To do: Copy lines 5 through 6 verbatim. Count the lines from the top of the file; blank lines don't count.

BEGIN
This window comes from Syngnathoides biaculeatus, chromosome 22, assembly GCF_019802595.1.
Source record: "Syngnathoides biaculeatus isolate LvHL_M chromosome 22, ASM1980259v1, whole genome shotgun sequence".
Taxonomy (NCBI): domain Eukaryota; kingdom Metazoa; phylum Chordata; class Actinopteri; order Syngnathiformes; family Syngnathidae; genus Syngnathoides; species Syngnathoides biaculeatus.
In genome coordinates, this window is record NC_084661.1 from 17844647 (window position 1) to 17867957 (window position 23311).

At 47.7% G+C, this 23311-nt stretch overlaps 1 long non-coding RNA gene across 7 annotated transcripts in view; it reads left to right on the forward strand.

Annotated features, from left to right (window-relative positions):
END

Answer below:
At 47.7% G+C, this 23311-nt stretch overlaps 1 long non-coding RNA gene across 7 annotated transcripts in view; it reads left to right on the forward strand.

Annotated features, from left to right (window-relative positions):